The GMA T.50s is a track-only monster

22nd February 2021
Bob Murray

As sure as night follows day, Gordon Murray is following up his T.50 supercar, unveiled only last summer, with a track variant. The last time he did that his car then, the McLaren F1, took outright honours at Le Mans on its debut. This time round the Gordon Murray Automotive model revealed today as the T.50s Niki Lauda is more about giving amateur drivers “an on-track experience like no other car in history”.


Lofty ambitions then and coming from anyone but the esteemed engineering professor and legendary race car designer they could be seen as hyperbole. After all, no one has even been allowed behind the wheel of the roadgoing T.50 yet. But first things first, and what’s Niki Lauda got to do with it?

The clue is in another part of this car’s nomenclature: in script on its rump is the word ‘Fancar’. Prof Murray has done one of those before – the Brabham BT46B fancar that Niki Lauda drove to victory in the 1978 Swedish Grand Prix.

“The T.50s is named in honour of Niki to commemorate his famous win,” Gordon tells us, adding that debut day today (22nd February) was chosen because it would have been the late three-times F1 world champion’s birthday. The Lauda family says that Niki “would have been extremely honoured” by having the car named after him.

The roadgoing T.50 is also built around a ground-effect fan, but for the ‘s’ version the giant extractor at the rear of the car – in layman’s terms, sucking the car down to the tarmac – has been cranked up to max. As has the rest of the machine, although as Murray points out it has all been achieved with some restraint:

“We had no interest in achieving the ultimate lap time or creating an over-tyred and over-downforced spaceship at the expense of driver involvement, because ultimately you have to possess an F1 driver level of skill and fitness to get the best out of them.”

Just as well then the T.50s Niki Lauda boasts “only” 1,500kg of downforce! It could have been as high as 1,900kg, but they backed off to keep things “manageable”.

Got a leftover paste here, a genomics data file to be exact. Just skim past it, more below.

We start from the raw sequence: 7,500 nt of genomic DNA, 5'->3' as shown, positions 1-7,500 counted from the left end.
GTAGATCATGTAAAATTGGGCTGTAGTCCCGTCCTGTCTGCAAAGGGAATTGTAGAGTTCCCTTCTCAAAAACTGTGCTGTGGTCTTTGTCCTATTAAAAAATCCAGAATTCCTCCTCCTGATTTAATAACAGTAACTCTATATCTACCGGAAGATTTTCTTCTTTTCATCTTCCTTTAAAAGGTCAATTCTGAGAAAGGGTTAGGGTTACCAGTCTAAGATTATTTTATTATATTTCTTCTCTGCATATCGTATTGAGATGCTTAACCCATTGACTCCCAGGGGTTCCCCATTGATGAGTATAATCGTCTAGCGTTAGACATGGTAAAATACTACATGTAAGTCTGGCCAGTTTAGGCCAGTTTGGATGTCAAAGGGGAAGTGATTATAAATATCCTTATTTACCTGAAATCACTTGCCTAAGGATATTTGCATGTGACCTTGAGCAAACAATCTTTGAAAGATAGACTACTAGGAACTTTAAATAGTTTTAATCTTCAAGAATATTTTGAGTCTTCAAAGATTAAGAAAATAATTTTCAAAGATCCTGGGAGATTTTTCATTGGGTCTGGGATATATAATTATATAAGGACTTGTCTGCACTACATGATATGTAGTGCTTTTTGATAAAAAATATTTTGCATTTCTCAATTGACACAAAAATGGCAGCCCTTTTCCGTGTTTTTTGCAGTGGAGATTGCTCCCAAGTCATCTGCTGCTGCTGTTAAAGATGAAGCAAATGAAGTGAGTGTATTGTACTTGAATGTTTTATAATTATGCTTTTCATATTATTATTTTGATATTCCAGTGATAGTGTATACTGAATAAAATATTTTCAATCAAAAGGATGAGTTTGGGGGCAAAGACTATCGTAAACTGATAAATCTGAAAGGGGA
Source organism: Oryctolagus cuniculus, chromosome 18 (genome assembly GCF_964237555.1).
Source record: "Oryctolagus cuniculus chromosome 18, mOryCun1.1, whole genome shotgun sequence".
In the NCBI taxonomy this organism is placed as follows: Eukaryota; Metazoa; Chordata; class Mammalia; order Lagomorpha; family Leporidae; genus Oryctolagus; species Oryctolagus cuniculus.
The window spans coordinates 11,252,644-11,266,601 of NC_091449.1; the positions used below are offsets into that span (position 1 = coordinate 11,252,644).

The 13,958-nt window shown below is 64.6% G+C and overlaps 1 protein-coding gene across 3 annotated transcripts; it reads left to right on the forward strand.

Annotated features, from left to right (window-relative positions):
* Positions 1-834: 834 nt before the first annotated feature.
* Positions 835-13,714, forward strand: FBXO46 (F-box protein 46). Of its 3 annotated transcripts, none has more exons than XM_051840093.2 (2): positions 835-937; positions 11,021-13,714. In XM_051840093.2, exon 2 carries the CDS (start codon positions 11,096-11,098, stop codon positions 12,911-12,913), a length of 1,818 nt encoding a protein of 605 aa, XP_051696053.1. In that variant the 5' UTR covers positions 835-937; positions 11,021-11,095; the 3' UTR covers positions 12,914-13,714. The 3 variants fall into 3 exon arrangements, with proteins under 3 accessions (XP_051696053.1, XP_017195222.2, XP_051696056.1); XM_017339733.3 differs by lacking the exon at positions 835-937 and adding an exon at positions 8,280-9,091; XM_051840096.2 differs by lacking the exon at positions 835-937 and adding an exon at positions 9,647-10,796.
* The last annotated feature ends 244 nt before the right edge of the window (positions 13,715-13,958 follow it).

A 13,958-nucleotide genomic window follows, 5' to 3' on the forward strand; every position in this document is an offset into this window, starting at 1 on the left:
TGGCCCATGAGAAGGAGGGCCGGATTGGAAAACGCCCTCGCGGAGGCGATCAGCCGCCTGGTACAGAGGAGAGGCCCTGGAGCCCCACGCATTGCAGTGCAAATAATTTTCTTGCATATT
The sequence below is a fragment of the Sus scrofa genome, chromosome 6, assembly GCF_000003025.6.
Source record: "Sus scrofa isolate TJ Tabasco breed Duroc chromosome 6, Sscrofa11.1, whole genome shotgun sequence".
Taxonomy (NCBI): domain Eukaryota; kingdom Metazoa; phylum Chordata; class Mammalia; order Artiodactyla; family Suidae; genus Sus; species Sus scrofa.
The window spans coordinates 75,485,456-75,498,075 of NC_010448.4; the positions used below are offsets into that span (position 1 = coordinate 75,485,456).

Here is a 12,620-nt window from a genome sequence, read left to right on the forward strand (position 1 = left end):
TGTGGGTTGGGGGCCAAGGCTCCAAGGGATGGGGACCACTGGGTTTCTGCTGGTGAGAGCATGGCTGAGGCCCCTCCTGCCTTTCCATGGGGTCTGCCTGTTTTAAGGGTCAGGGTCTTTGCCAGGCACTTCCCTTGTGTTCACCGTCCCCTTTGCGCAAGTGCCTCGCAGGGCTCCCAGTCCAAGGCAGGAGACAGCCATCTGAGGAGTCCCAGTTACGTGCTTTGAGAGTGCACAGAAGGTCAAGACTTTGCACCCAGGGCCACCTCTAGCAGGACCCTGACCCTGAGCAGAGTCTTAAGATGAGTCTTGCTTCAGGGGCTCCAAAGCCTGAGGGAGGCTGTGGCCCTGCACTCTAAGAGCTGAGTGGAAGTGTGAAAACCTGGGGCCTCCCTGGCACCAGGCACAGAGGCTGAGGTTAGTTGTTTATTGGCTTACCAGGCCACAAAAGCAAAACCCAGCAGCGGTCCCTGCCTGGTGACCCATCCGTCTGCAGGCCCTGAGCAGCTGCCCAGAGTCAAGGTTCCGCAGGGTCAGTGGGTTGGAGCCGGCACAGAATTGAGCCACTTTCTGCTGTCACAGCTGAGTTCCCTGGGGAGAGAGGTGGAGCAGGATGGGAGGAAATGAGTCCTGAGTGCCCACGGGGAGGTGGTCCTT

The new aero goes with less weight and more power than the already exceptionally light and powerful T.50. Weight is down to 852kg and power from the normally-aspirated V12 is quoted as 715PS (725bhp or 526kW). The power to weight ratio is 825 horsepower per tonne which is said to best that of a naturally-aspirated LMP1 car and will allow the car to “change direction like an F1 car”.

Obviously, then, a car for mere mortals to routinely push to its high limits. That actually is not so far from Murray’s concept for it: “My vision is that owners will take it to a circuit, check the tyre pressures, climb in, fire it up and have fun. That’s the way it should be. In my view that’s driving in its purest form.”

Typically, performance figures are not quoted; the company has never made acceleration claims for the road version either, just saying it is fast enough. The T.50s Niki Lauda will clearly be faster; “searingly quick” they say. Only one figure is quoted: top speed, gear-ratio dependant, can vary between 170mph at somewhere like Brands Hatch, to a much longer-legged 210mph at, say, Le Mans.

Optimising the T.50 for track use has involved changes to more or less everything, while retaining T.50 USPs: the central driving position, glassy cabin, balanced proportions and, to our eyes, the exceptional good looks. In fact all the carbon-fibre body panels are different, and the aero that delivers such astonishing cornering downforce is all new.


Along with familiar aero elements – splitter, dive planes, NACA ducts, sculpted bargeboards and huge rear diffuser – are two that really set the car apart. One is the central fin, running from roof to rear lip, to increase yaw stability, and the other is the delta rear wing. It’s 1,758mm-wide and inspired, says Murray, by the front wing of another of his F1 cars, the 1983 Brabham BT52.